in “ a covenant never to be broken.” We have not, it is true, seen the Spirit in this mighty work; but the glorious result connected with prophetic declaration, has left us no more in doubt of the power and presence
of this cause, than when the forest waves before the invisible agency of the winds of heaven. There has been no alliance with physical compulsion ; and yet it is a power which is effectual in its work, adapted to reach and control the mind in all the freedom of its agency, without infringing upon its perpetual responsibility; and it is to move on in its universal diffusion, till it has brought back a revolted and rebellious world in new obedience to its God and Savior.
3. It is sovereign in its operation. By the sovereignty of God we mean, his right of dominion and power over all the works of his hands, to determine and dispose of them as seems best in his sight. He is bis own counselor through all the operations of providence and grace, doing or withholding according to his own pleasure. He exerts his agency, both physical and that which refers to moral beings, when he will, and for the production of what he will, without the advice or dictation of any other being.
" What his soul desireth, even that he doeth." “My counsel shall stand, and I will do all my pleasure."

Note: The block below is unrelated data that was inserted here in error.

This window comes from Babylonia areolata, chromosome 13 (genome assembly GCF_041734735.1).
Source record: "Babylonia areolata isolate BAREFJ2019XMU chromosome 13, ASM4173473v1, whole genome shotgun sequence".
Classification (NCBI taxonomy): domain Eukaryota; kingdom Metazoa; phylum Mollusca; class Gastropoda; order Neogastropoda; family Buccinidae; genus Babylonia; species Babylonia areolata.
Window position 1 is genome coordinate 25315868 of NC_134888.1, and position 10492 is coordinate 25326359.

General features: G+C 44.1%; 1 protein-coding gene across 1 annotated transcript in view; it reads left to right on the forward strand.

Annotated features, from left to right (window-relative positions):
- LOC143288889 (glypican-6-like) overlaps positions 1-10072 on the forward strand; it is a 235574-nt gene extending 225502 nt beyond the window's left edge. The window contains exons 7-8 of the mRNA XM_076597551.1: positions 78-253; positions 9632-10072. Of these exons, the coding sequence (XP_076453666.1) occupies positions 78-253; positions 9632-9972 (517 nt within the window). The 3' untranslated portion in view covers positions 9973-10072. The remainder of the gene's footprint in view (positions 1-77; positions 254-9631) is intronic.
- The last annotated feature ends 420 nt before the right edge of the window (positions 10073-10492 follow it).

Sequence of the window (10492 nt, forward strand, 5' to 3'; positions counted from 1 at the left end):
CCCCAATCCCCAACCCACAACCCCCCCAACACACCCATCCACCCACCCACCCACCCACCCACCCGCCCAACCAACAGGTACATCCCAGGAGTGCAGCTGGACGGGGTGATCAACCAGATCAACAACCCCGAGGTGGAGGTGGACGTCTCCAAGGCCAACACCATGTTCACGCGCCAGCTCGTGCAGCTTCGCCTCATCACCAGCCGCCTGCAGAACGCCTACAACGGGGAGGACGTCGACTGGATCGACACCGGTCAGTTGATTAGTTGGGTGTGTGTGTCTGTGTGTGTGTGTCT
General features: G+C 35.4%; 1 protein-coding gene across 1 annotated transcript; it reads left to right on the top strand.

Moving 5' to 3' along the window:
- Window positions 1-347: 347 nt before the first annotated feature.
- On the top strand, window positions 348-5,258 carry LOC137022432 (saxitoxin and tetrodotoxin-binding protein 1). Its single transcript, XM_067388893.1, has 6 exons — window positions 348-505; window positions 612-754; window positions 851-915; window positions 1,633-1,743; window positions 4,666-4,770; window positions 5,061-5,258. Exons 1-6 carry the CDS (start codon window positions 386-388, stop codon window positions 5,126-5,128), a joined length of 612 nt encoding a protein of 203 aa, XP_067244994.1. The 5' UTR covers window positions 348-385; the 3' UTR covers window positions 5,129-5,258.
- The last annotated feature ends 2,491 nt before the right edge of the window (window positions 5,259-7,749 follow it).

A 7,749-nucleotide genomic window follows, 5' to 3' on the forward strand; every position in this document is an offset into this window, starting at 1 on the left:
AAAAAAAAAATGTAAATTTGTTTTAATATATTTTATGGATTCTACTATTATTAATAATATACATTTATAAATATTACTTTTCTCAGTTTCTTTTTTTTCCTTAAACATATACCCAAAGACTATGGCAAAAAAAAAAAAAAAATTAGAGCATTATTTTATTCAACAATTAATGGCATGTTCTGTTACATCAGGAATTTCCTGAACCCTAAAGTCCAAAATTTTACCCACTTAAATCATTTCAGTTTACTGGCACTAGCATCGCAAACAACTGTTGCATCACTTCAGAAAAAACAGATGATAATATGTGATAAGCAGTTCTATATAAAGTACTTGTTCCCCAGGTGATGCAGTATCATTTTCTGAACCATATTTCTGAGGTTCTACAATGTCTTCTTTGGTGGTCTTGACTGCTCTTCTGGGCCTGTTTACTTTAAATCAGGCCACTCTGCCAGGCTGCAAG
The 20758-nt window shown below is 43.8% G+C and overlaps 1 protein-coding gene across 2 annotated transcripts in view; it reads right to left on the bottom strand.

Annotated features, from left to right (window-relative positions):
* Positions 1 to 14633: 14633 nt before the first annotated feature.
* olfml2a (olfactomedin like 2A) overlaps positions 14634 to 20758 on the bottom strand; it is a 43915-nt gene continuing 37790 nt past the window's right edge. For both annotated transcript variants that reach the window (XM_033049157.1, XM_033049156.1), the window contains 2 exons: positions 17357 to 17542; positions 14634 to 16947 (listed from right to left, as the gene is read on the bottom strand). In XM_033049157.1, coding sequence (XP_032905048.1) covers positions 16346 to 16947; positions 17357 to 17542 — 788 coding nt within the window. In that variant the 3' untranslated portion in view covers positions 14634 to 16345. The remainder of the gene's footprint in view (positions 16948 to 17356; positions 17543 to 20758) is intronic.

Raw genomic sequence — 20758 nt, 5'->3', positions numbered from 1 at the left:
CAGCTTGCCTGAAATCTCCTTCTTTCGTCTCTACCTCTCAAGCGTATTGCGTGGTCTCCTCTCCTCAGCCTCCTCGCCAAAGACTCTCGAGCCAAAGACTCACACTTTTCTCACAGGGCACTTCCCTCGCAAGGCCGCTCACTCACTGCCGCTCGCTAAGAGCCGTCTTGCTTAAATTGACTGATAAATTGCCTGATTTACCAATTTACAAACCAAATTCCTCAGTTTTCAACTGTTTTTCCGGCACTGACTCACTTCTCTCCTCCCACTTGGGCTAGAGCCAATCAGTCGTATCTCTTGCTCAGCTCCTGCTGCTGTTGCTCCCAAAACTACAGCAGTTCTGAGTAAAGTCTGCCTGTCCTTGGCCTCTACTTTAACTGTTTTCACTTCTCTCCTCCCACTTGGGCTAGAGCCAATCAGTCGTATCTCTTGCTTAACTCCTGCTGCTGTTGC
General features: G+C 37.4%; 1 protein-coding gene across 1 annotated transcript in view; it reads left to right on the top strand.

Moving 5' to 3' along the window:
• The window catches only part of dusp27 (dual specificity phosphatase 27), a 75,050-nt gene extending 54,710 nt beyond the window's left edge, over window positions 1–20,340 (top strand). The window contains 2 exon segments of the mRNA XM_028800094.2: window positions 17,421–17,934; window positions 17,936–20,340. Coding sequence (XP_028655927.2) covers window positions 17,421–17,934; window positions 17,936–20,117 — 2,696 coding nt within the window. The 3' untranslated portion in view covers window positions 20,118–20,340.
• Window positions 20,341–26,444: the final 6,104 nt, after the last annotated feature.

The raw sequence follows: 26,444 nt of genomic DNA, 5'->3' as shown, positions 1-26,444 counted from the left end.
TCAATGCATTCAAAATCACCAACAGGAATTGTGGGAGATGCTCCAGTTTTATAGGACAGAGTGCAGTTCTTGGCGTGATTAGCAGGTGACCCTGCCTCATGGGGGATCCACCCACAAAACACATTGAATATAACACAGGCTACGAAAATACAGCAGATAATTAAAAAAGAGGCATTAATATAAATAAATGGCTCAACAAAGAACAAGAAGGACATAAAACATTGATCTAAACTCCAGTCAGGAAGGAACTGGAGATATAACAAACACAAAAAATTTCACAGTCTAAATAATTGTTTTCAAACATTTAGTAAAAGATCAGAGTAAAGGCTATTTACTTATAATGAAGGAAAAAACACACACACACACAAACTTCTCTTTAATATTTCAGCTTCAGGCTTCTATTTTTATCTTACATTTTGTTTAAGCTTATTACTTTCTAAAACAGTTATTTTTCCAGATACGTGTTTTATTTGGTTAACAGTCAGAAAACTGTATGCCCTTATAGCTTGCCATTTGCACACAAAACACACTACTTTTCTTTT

The right to this sovereign disposal of all things, resides not merely in the fact, that God is almighty, and therefore able to do what he will; nor simply in the fact, that all creatures are his by virtue of his creating and sustaining energy; but in connection with these, peculiarly and chiefly, because of the perfection of his character. The very attributes of Jehovah provide against all that is tyrannical or arbitrary in his dealings, and therefore his sovereignty is legitimate, and his right of jurisdiction universal. There is such a thing as truth, or moral rectitude, independent both of man or God. There are certain unchanging principles, of right and wrong, which have their foundation in the nature of things, and are inseparable from their mutual relations. They are not mere arbitrary distinctions. They depend upon the will of no being whatever, but belong to the very nature of things; so that no power, finite (and we speak with reverence,) or infinite, can change the one into the other. This furnishes a standard by which to judge of the moral character and of the dealings of God, so far as they come within our cognizance, as effectually as we do of the character and conduct of man. It is to this independent moral standard, that God himself appeals, when he says, “O house of Israel, are not my ways equal ?” “O my people, what bave 1 done unto thee? and wherein have I wearied thee? testify against me."
” The application of this principle, at the last day, is, to shut every mouth, and cause all the world to become guilty before God.
It is by these independent and immutable principles of rectitude, that God now and forever, in all his sovereignty, directs his dealings, as the moral governor of the universe. From these principles he deduced the law, combining and embodying them in its precepts